Others take a different tack while drawing from the same source material. Almanac, recipient of a $9M seed round, focuses on a different use case: remixing others' work. Documents are made open-source, expressly setting them up for forking and reconfiguration. Users can find a cold-email template, or remote management playbook in minutes, modding it to fit their specifications. The user, inevitably, creates something new, but explicitly draws on one or more sources of inspiration.
Roam, the note-taking tool, is an example of the final type of Word remixer. The company narrows the focus of Almanac but retains the same impetus. Rather than remixing others, taking a template and changing it to suit individual needs, Roam is about remixing oneself. Users pull previous thinking into their current flow with a range of shortcuts and backlinks. Once again, work product (in this case, prior notes) is componentized, then built upon.
Polished tools have emerged in the last couple of years, seeking to unseat Powerpoint. Unlike with Word, there do not seem to be distinct approaches among insurgents. All lean into templatization and serve a wider range of media types.
Projector and Pitch are direct Powerpoint replacements that allow for remixing. Templates are available to simplify creation, and new features make it straightforward to construct graphs and diagrams without leaving the tool. They are quietly evolutionary, improving on usability, rather than revolutionary.
Further afield, Kapwing and Canva fulfill part of Powerpoint’s purpose — making content worth showing — but also go beyond the incumbent. Both have embraced different types of media, particularly content made for social channels. They've built specific tooling to match. Sure, you could create a meme to get the guys at HQ guffawing with Microsoft's Old Faithful, but it’s much easier to do so in Kapwing. The result is Powerpoint, remixed for millennials and Gen Z.
For all its foibles and inaccessibility, Excel remains beloved by many. To win share, remixers seem to have taken three different approaches. Some have leaned into database features, others look to bring financial modeling to life, and others still have sought to simply sit on top of the platform, adding features for power users.
Airtable is the canonical Excel-meets-database tool. The startup has managed to win users with an intuitive interface and powerful feature set. Coda, as mentioned above, crosses categories but delivers on a similar promise. Clay alights on Excel and Airtable before spinning off in the direction of Zapier.
While Airtable is a substitute for Excel in many ways, it is not built for financial modeling. Insurgents have emerged to tackle this use case. Causal provides financial templates that are easier to construct and are interactive. Rather than spending hours building your next model from scratch, you could start with one of the company's prompts, enter a few assumptions, and end up with an information-rich graph. Runway, a tool from the Long Term Stock Exchange, provides a similar, though more narrowly focused offering.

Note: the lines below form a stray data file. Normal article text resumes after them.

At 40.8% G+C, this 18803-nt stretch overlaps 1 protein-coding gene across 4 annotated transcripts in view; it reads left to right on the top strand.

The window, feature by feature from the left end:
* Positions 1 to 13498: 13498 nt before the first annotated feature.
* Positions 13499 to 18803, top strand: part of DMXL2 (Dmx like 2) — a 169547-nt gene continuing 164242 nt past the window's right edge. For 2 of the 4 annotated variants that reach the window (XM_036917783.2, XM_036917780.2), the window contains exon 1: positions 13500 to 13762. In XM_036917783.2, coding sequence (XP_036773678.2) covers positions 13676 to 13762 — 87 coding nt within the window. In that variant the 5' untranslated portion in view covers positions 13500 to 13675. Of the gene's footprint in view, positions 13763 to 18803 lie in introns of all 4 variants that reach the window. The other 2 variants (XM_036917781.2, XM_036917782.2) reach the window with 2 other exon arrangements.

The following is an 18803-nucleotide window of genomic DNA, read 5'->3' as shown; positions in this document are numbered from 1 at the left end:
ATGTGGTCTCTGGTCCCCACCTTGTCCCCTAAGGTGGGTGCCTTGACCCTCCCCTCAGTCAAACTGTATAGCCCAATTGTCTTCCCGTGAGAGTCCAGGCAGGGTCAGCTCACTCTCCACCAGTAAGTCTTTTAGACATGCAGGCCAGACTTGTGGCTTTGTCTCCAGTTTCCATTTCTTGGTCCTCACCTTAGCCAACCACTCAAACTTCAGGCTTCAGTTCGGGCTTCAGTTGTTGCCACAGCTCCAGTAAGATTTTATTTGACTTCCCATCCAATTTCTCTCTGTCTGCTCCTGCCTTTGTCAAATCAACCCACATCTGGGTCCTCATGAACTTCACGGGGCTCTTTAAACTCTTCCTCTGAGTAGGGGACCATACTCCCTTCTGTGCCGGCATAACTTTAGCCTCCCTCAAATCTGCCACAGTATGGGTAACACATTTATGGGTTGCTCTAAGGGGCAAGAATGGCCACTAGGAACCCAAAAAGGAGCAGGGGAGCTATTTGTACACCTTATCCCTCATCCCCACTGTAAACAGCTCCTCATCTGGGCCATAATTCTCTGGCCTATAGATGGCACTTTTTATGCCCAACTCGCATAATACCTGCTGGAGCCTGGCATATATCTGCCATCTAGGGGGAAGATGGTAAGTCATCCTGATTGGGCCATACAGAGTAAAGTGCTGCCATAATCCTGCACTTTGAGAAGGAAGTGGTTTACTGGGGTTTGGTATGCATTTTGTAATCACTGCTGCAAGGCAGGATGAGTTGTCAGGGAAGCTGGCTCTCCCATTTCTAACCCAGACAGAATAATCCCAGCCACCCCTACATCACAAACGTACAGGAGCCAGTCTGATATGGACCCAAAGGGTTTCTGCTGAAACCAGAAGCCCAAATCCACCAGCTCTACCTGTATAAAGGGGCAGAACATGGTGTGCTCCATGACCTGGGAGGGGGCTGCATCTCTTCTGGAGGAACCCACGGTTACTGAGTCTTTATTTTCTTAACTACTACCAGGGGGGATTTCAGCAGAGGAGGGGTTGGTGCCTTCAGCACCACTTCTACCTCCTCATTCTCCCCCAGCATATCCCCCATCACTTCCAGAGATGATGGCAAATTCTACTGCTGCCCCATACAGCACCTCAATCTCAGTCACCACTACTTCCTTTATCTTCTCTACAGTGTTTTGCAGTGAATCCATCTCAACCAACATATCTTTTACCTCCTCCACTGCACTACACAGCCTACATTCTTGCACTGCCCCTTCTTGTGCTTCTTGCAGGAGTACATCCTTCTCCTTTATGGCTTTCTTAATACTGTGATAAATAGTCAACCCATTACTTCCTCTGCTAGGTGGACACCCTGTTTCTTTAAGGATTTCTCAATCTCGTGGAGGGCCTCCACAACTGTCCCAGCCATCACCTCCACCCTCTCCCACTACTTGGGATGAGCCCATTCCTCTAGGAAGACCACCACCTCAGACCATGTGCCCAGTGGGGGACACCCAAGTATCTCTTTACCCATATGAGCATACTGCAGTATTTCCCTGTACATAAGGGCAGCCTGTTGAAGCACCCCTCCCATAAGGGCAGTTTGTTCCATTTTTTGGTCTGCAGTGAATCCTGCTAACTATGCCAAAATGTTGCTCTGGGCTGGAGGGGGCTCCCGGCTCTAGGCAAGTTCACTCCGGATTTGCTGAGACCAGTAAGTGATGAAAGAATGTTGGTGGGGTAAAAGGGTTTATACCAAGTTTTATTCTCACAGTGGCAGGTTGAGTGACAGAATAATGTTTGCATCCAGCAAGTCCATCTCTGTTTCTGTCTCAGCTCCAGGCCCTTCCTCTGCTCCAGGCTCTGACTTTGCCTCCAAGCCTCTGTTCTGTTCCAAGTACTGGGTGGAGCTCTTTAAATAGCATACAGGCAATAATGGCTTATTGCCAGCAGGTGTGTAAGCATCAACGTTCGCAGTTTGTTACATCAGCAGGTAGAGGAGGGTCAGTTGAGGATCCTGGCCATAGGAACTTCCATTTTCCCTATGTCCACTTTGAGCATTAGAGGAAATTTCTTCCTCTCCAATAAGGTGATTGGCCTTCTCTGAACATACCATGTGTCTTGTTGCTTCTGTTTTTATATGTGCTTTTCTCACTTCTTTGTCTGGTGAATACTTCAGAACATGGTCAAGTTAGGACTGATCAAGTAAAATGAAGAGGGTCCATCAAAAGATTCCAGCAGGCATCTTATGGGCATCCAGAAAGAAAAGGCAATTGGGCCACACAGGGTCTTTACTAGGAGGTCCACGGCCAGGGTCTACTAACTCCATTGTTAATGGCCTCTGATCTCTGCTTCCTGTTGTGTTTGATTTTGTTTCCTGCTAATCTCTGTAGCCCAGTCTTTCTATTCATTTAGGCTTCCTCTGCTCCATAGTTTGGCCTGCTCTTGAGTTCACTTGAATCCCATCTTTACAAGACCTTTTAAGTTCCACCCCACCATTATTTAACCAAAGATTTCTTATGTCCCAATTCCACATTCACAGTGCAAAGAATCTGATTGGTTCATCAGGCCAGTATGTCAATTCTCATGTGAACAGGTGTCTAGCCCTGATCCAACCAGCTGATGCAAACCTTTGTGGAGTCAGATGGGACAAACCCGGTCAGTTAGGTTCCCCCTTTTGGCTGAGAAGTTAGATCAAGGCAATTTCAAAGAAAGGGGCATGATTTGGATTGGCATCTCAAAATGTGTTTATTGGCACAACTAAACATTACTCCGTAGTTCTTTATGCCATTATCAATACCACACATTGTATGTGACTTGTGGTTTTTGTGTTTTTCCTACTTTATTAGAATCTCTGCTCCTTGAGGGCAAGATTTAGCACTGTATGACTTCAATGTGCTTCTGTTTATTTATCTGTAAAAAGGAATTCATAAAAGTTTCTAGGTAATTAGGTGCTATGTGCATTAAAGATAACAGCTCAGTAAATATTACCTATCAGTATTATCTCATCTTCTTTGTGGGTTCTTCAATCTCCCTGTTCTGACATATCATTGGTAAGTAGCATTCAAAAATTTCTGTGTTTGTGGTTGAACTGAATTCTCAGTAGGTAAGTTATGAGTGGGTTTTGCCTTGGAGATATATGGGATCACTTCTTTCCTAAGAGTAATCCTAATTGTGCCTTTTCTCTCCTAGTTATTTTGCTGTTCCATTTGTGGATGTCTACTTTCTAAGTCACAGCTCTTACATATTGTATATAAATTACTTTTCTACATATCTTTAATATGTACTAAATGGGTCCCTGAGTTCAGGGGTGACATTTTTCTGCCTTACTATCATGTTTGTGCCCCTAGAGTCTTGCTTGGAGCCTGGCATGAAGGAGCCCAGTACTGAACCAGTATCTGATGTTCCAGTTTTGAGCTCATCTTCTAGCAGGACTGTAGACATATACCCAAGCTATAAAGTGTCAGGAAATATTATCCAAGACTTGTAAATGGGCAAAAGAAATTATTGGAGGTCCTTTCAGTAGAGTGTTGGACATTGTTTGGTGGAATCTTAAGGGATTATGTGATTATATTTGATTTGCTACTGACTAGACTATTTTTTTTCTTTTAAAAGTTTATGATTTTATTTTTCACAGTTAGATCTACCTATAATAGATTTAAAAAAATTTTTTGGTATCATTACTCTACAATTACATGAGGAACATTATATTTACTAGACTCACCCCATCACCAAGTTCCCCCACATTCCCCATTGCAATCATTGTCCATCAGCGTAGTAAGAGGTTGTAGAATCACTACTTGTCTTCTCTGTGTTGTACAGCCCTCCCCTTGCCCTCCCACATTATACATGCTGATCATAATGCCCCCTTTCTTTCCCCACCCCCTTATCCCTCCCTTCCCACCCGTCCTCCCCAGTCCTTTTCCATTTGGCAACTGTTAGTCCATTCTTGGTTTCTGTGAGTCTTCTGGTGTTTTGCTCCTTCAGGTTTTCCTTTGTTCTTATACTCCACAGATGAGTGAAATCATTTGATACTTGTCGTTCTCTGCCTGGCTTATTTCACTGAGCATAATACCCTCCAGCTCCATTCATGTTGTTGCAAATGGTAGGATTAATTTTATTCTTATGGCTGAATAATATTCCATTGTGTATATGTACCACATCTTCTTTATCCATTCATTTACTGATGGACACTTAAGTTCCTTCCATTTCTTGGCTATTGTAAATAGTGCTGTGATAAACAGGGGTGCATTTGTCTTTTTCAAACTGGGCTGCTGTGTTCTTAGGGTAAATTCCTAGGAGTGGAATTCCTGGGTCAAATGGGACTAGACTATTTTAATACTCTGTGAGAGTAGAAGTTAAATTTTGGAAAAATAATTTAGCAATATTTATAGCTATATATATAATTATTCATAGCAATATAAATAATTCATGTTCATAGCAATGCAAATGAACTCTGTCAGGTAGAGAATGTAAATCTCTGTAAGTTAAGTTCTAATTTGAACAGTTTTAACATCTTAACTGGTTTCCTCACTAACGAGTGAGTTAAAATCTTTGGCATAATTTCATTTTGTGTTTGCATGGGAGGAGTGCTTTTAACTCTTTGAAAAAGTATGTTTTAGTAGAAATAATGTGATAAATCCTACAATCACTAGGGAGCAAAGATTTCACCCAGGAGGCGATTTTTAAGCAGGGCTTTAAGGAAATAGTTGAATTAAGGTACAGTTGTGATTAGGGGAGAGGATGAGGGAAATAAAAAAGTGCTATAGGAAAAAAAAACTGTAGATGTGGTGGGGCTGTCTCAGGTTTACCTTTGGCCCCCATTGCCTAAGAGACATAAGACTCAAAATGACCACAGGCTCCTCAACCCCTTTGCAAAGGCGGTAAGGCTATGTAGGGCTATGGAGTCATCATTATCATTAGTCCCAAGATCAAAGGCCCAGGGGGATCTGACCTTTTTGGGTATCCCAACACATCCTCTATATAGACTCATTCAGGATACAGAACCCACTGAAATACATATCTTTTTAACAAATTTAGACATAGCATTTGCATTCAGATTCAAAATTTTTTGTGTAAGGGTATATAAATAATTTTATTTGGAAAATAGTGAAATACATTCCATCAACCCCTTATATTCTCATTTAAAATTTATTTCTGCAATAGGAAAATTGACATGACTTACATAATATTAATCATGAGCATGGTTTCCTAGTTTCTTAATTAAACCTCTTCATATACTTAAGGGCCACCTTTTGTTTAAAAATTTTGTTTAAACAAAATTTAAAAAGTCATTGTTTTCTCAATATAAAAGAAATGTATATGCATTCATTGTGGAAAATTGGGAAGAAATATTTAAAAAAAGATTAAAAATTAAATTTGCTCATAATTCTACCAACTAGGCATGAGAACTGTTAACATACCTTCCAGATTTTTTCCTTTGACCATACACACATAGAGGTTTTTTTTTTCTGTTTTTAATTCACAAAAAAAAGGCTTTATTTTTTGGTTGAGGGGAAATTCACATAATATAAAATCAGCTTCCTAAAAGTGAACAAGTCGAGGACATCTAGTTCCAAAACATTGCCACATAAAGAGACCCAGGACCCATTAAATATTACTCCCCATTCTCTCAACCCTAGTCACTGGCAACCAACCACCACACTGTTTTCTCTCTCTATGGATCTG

Finally, companies like Spreadsheet.com, Cube, Layer seek to remix the Green Machine with a lighter touch. Spreadsheet.com ingests information from Excel and Google Sheets, offering additional project management and collaboration. Cube and Layer sit on top of these traditional tools, automating repetitive tasks.
Financial analysts, consultants, and other non-technical workers are not the only ones whose tools are being remixed. Increasingly, we’re seeing software modify and supercharge the work of developers. These products simplify the creation of both internal and external software products.
Retool is a particularly linear example. Whereas in the past, a dev team might have spent days or weeks home-growing internal tooling for a set of bespoke use-cases, they can now turn to Retool. In a fraction of the time, they can piece together an internal dashboard complete with forms, tables, maps, and wizards. In that respect, Retool is remixing open-source components, custom code, and drag-and-drop builders. Internal, a competitor, serves the same use-case.
Webflow and other “no-code” web builders like Bubble and Wix, take a similar approach, though they focus on the external. Existing components can be leveraged to build more quickly, while tailored functionality allows for the creation of “software” with either little additional code or a few mouse clicks. Clutch is a particularly robust example in this space, boasting a “component marketplace,” including registration modals, date pickers, and more. Companies like Draftbit, Glide, and Thunkable serve the mobile app market to the same effect.
Just as in the traditional work tool space, software development is being remixed with the help of new tools.
Not all remixes are created equally. Would the Macintosh have attained the same success had it sought inspiration from the mouse-less TRS-80? Would Fornite have become a cultural phenomenon by pilfering from one of 2017’s other mega-hits, Clash of Clans?
While there is an infinite number of directions this conversation could take, there are three areas I think are ripe for remixing.
Converging feedback and production